The Wrap- Recommended
"...Feldstein doesn't possess Streisand's voice, but what she does offer is a sweet, piping sound that encompasses the score's range from E below middle C to a high F. Equally important, she respects that 1964 score and doesn't modernize it with a lot of melismatic distortions. After her enchanting Broadway debut playing Minnie Fay in the Bette Midler "Hello, Dolly!," Feldstein is a quirky, offbeat choice to play Fanny Brice. But then, Streisand was also a quirky, offbeat choice back in 1964. Carol Burnett and Anne Bancroft were the more conventional choices back then, and Brice's daughter, Fran Arnstein Stark, wanted to see Mary Martin cast in the title role."
Los Angeles Times- Somewhat Recommended
"...Feldstein's Fanny is at her best when most vulnerably herself. "You think beautiful girls are gonna stay in style forever?" she says to one of her early naysayers. "I should say not! Any minute now, they'll be out! Finished! And then it'll be my turn!""
TheaterMania- Somewhat Recommended
"...Of course, Funny Girl is one of the few shows where a middling lead performance dents the plot. Feldstein entertains with her wide-eyed, goofy antics, mugging to the audience at every turn and hitting all the "oys" in her Yiddishisms with extra gusto in her wandering Brooklyn accent. It's broad and campy, and often succeeds in landing the laugh. Her shtick, however, feels more grasping than authentically character driven."
TheaterScene.net- Somewhat Recommended
"...Beanie Feldstein's clunky rendition of "I'm the Greatest Star" crystalizes the absurdist dimension of this off-kilter first Broadway revival of the 1964 musical, Funny Girl. With her nasal, often muffled singing, oddly emphatic line readings and smug mugging, in no way does she suggest a great star, yet this nearly three-hour show is centered around her. It instantly deflates with her wan introductory "Hello, gorgeous." She does exhibit idiosyncratic pluck and stamina throughout."
NY Theatre Guide- Recommended
"...Theatregoers seeking thrills at the revival of Funny Girl aren't kept waiting. The musical about the real-life comedian Fanny Brice, back on Broadway for the first time since its 1964 premiere, instantly delivers delights in its exhilarating overture. Melodies glide from one instrumental earworm to the next: the rousing "I'm the Greatest Star" to the tender "People" to the defiantly upbeat "Don't Rain On My Parade.""
Theater Pizzazz- Recommended
"...The show offers two big Ziegfeld Follies-style farcical routines with the ensemble, neither hysterical enough. In "His Love Makes Me Beautiful," Fanny wields a bride's pregnant belly like a battering ram, and in "Rat-Tat-Tat-Tat" she clowns as a Jewish military recruit with bagels on her belt instead of grenades. But we need more, and droller, Briceian shtick if we're to appreciate why the show is called Funny Girl, not Singing Girl."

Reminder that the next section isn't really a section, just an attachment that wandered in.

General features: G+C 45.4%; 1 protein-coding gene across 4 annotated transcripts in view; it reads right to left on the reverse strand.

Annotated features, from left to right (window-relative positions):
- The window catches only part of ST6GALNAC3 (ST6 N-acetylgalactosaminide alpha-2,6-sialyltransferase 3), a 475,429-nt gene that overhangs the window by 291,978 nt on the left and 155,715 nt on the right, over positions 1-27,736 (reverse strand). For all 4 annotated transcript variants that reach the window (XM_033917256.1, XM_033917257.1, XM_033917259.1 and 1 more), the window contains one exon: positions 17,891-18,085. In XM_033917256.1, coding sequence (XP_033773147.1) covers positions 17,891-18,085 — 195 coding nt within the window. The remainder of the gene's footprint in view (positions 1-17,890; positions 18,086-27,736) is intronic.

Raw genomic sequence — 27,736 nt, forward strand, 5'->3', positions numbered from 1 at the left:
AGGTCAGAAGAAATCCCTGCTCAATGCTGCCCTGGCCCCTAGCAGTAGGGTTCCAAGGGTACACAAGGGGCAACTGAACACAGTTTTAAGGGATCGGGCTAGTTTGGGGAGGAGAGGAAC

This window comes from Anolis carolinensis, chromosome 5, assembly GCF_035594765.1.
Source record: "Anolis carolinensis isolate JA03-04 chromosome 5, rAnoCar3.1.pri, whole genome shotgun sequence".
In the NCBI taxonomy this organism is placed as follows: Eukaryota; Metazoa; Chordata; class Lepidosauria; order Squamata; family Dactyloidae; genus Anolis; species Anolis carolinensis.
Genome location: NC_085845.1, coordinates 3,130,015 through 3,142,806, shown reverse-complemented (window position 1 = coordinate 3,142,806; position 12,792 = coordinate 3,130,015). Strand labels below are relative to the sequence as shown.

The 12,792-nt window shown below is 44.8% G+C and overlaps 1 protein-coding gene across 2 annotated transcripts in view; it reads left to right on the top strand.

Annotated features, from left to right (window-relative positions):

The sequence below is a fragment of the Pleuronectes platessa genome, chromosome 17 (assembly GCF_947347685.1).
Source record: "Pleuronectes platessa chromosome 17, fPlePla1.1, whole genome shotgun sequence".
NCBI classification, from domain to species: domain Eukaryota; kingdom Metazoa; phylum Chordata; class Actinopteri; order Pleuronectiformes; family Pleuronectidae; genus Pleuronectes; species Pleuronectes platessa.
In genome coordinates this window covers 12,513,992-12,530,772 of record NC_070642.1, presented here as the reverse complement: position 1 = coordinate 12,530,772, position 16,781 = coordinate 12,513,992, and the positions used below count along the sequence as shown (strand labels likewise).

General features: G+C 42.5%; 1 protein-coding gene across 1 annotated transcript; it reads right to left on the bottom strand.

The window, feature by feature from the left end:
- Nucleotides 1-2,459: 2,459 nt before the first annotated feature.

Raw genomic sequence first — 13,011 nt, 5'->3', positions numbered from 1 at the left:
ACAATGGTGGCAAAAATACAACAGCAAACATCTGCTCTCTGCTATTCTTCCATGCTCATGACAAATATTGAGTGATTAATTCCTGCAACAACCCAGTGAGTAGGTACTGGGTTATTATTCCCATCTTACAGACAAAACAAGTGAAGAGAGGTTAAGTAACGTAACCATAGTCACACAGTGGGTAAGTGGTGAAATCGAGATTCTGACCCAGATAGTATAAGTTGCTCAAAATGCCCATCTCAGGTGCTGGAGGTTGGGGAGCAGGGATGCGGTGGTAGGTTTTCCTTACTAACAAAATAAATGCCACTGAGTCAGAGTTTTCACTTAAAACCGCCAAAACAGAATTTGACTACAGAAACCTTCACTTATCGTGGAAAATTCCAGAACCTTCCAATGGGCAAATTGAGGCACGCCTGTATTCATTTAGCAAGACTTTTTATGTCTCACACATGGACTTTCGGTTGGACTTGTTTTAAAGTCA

Stage and Cinema- Recommended
"...So to mount a revival of Funny Girl - which is really a show about Fanny Brice as interpreted by Barbra Streisand who was really just playing Barbra Streisand - is quite a daunting prospect. Particularly for the actress charged with playing Fanny Brice in the shade of Ms. Streisand's very long, very iconic shadow. The good news is the creative and producing teams behind the current Broadway revival of Funny Girl, now running at the August Wilson Theater, have fought through undaunted and delivered a visually striking, often funny, sometimes moving period piece with deeper emotional layers and a few surprises thrown in. And the whole thing rests on the often funny, sometimes moving, though not always solid shoulders of Ms. Beanie Feldstein, the new Brice in town."
StageZine- Somewhat Recommended
"...There is a reason why Funny Girl hasnít been revived since its opening in 1964 and her name is Barbra Streisand. Everything about the show was tailor made for Ms. Streisandís talents, phenomenal voice range and the ability to electrify an audience. By the time she finished her first number in Act I, ďIím the Greatest Star,Ē she knew it, we believed it, and it became her anthem."
Daily Beast- Somewhat Recommended
"...The show feels like a series of rigorously executed set-pieces-with this person going there and that person going here, deep breaths, are we all standing in our places? Great!-rather than flowing story. Its best scenes showcase Feldstein and Karimloo's lively combined comic energy, most visible in a nervous energy-filled dinner scene when he somehow flips from floor to sofa, and when they beautifully sing "You Are Woman, I Am Man" (which is wittily redirected to give Fanny power)."
The Observer- Highly Recommended
"...It's hard to describe what Beanie Feldstein does exactly. Words like "endearing" come to mind immediately, but there's more. Working carefully to make Fanny Brice her own original creation, she is simply enchanting."
Broadway News- Recommended
"..."Funny Girl" is still more of a star vehicle than it is timeless or transporting. Its notions about women and men betray the rust of half a century, particularly its premise (she's funny, but couldn't possibly be pretty without fitting in). There are constraints to any material so snugly tied to gendered conventions, and their narrow conceit of how happily ever after is supposed to look. But with Feldstein firmly steering the ship, "Funny Girl" is a breezy and joyful ride."
Theatrely- Highly Recommended
"...Funny Girl is a brilliant work, and with Feldstein, radiates pure theatrical joy. It's a revelation for the stage that is certainly not to be missed. Dare I say one of the most enjoyable revivals of the last decade? Go see what all the People are raving about for yourself."
New York Stage Review- Recommended
"...Paging all musical comedy fans. Have I got news for you! It turns out that after all the running off at the mouth about the much-publicized Funny Girl revival, Barbra Streisand isn't the only one who can shake up a Broadway auditorium playing Fanny Brice. Beanie Feldstein also has the abundant charisma and the chutzpah."